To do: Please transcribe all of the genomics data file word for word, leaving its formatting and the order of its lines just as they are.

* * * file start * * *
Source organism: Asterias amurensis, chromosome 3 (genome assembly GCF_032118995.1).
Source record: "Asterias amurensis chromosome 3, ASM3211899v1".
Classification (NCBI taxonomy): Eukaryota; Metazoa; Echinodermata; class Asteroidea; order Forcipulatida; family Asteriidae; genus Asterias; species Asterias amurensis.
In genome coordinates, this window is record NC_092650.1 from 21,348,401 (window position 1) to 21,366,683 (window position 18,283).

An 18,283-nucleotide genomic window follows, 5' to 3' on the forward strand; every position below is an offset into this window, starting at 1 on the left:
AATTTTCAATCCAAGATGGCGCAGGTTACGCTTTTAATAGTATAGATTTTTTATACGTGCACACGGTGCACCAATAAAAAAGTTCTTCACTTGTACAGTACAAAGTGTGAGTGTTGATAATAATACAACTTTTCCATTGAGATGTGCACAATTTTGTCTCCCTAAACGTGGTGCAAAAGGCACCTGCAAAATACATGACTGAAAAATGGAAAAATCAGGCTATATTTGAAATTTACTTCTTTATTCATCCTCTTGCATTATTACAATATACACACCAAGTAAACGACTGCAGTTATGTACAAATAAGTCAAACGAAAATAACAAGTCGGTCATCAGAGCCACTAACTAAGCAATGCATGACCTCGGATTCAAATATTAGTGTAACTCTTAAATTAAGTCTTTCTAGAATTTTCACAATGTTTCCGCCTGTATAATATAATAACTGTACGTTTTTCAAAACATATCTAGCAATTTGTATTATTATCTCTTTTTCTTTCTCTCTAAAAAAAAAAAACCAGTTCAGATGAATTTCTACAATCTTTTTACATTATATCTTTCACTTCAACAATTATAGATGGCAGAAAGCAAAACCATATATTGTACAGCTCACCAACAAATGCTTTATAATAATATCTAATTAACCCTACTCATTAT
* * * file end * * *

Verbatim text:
Source organism: Asterias amurensis, chromosome 3 (genome assembly GCF_032118995.1).
Source record: "Asterias amurensis chromosome 3, ASM3211899v1".
Classification (NCBI taxonomy): Eukaryota; Metazoa; Echinodermata; class Asteroidea; order Forcipulatida; family Asteriidae; genus Asterias; species Asterias amurensis.
In genome coordinates, this window is record NC_092650.1 from 21,348,401 (window position 1) to 21,366,683 (window position 18,283).

An 18,283-nucleotide genomic window follows, 5' to 3' on the forward strand; every position below is an offset into this window, starting at 1 on the left:
AATTTTCAATCCAAGATGGCGCAGGTTACGCTTTTAATAGTATAGATTTTTTATACGTGCACACGGTGCACCAATAAAAAAGTTCTTCACTTGTACAGTACAAAGTGTGAGTGTTGATAATAATACAACTTTTCCATTGAGATGTGCACAATTTTGTCTCCCTAAACGTGGTGCAAAAGGCACCTGCAAAATACATGACTGAAAAATGGAAAAATCAGGCTATATTTGAAATTTACTTCTTTATTCATCCTCTTGCATTATTACAATATACACACCAAGTAAACGACTGCAGTTATGTACAAATAAGTCAAACGAAAATAACAAGTCGGTCATCAGAGCCACTAACTAAGCAATGCATGACCTCGGATTCAAATATTAGTGTAACTCTTAAATTAAGTCTTTCTAGAATTTTCACAATGTTTCCGCCTGTATAATATAATAACTGTACGTTTTTCAAAACATATCTAGCAATTTGTATTATTATCTCTTTTTCTTTCTCTCTAAAAAAAAAAAACCAGTTCAGATGAATTTCTACAATCTTTTTACATTATATCTTTCACTTCAACAATTATAGATGGCAGAAAGCAAAACCATATATTGTACAGCTCACCAACAAATGCTTTATAATAATATCTAATTAACCCTACTCATTAT